FTB 09-21-2022: Widespread Rainfall Expected As Monsoonal Moisture Moves Overhead

Issue Date: Wednesday, September 21st, 2022
Issue Time: 10:10AM MDT

— A LOW flood threat has been posted for parts of the Central Mountains, Southeast Mountains, San Juan Mountains and Southwest Slope
Fire-Burn Forecast Summary: 3 burn areas under MODERATE threat; 4 areas under LOW threat click HERE for more info

The well anticipated plume of late season monsoonal moisture begins its foray into Colorado beginning today, lasting through tomorrow. In addition, plenty of dynamical support provided by a cut-off low over northern California (see visible satellite image below) will keep rain in the forecast nearly statewide. PW at Grand Junction has increased from 0.73 to 0.92 inches over the past 24-hours. Moisture has also increased sharply over eastern Colorado with Platteville PW climbing from 0.43 to 0.93 inches! Moreover, moisture is well distributed through the entire atmosphere, including a very moist boundary layer especially by late September standards. In short, moisture will not be the limiting factor to the heavy rainfall threat.

There are two limiting factors to the flood threat today: (increasingly) quick steering flow and limited instability. Steering flow this morning is already at 20+ mph and will continue to increase to 25-30 mph by afternoon. Regarding instability, as seen in the visible satellite image, below, an expansive, thick cloud deck will limit sunshine for most of central and western Colorado today. In turn, maximum instability will be a meager 500-700 J/kg CAPE, and only for a period of several hours. On a day like today, with a tropical-style “moist adiabatic” sounding, instability does not tell the entire heavy rainfall threat. Cloud warm layer depths of up to 1km will overcome limited instability to produce relatively efficient rainfall rates, but still constrained overall by quick steering flow.

To sum everything up, we expect a quick increase in shower and storm activity mainly over the central and southern higher terrain. Over primarily southern portions of the higher terrain, the combination of highest instability, warmest boundary layer and relatively slower steering flow (especially through mid-afternoon) warrants a LOW flood threat for primarily the 2-3 hour duration through this afternoon. A lull in activity is expected later this evening, ahead of another round of showers and weaker, embedded storms that are expected to accompany the approaching upper-level trough overnight.

Elsewhere, low to briefly moderate intensity rainfall is expected with significant total accumulation likely by Thursday afternoon, but flooding issues are not expected.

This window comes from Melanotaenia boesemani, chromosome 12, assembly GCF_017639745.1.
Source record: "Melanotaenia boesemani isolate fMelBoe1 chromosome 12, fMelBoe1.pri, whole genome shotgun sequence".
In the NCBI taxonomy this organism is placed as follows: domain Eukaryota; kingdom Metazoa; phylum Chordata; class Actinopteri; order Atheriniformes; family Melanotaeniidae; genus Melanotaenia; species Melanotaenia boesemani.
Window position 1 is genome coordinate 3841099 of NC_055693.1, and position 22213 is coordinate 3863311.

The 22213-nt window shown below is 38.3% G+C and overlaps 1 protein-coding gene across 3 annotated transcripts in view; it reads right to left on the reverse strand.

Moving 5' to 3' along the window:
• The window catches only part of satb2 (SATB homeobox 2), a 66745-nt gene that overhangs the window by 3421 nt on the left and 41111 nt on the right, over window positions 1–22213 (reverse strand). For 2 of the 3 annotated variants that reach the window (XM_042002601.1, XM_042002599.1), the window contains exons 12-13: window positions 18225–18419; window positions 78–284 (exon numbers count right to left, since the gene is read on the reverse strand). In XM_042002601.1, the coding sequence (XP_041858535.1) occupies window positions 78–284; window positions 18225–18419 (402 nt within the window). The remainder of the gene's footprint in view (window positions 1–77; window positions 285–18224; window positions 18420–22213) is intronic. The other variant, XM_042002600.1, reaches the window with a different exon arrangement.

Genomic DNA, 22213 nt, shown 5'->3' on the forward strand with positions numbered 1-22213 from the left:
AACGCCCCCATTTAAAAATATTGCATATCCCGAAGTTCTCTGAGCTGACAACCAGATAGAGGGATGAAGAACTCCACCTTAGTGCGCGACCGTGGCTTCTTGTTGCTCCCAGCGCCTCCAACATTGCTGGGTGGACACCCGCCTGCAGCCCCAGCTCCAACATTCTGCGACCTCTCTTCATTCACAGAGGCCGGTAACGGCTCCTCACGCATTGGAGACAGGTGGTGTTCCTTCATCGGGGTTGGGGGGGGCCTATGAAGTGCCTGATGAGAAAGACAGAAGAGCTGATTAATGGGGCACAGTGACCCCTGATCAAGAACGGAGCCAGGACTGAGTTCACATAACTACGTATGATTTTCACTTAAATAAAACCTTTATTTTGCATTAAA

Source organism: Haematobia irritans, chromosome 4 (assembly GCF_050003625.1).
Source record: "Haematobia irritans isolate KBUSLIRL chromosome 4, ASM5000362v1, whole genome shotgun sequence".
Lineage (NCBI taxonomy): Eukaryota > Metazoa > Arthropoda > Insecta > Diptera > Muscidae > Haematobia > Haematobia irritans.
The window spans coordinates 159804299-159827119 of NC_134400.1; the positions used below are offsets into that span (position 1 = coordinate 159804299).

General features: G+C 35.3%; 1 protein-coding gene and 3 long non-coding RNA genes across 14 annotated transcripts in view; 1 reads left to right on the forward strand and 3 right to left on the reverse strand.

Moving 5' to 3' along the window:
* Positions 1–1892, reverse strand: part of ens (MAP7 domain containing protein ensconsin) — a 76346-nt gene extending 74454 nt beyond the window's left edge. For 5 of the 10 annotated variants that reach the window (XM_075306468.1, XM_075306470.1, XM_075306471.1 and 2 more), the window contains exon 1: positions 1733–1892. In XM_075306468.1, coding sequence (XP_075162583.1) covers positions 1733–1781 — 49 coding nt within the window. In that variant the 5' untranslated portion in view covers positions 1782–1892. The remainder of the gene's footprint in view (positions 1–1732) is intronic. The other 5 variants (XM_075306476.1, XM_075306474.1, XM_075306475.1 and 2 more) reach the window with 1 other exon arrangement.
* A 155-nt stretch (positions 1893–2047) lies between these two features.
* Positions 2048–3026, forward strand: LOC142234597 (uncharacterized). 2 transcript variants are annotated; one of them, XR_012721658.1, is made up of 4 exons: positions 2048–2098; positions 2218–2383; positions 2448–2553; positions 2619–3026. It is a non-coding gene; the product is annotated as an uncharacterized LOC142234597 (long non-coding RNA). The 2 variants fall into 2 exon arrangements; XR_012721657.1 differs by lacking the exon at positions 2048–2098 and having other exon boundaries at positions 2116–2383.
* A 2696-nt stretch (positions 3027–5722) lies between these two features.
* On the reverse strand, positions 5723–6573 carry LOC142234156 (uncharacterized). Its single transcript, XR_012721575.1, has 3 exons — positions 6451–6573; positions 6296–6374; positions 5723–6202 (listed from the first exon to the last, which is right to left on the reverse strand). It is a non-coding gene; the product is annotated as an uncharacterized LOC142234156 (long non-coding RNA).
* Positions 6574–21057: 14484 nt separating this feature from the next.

Today’s Flood Threat Map

For more information on today’s flood threat, see the map below. If there is a threat, hover over the threat areas for more details, and click on burn areas to learn more about them. For Zone-Specific forecasts, scroll below the threat map.

Zone-Specific Forecasts:

Central Mountains, Southeast Mountains, San Juan Mountains, San Luis Valley, Southwest Slope & Grand Valley:

Overcast with showers and storms increasing in coverage by late morning. Max 1-hour rain rates up to 0.9 inches with max 3-hour rain rates up to 1.8 inches. A LOW flood threat has been posted for southern and central parts of the higher terrain for this afternoon through early evening, where multiple rounds of moderate rainfall could trigger isolated flash flooding, debris slides and mud flows over steeper terrain.

Activity should subside temporarily by late evening, but another round of showers and storms is expected overnight. Max 1-hour rain rates up to 0.7 inches with this activity.

By Thursday morning, total rainfall up to 2.5 inches is expected over parts of the San Juan Mountains and Central Mountains.

Primetime: 1PM through 6AM Thursday (continuing into Thursday afternoon)

Northwest Slope, Northern Mountains, Front Range, Urban Corridor, Palmer Ridge & Northeast Plains:

Mostly cloudy and cool with scattered to widespread showers and weak storms expected this afternoon and evening. Max 30-min rain rate up to 0.5 inches possible, with max 3-hour rainfall up to 1.2 inches. Some ponding of rainfall may occur in low lying areas but flooding is NOT expected today.

Showers and embedded storms are expected to continue into the overnight hours, with max 1-hour rain rates up to 0.6 inches.

By Thursday morning, total rainfall up to 1.5 inches is expected over parts of the Front Range.

Primetime: 2PM through 6AM Thursday (continuing into Thursday afternoon)

Raton Ridge and Southeast Plains:

Mostly cloudy and much cooler today with widely scattered showers and storms developing this afternoon. Max 30-min rain rates up to 0.5 inches (west) and 0.8 inches (east, right along KS border) are possible, but flooding is NOT expected today.

Primetime: 2PM through 6AM Thursday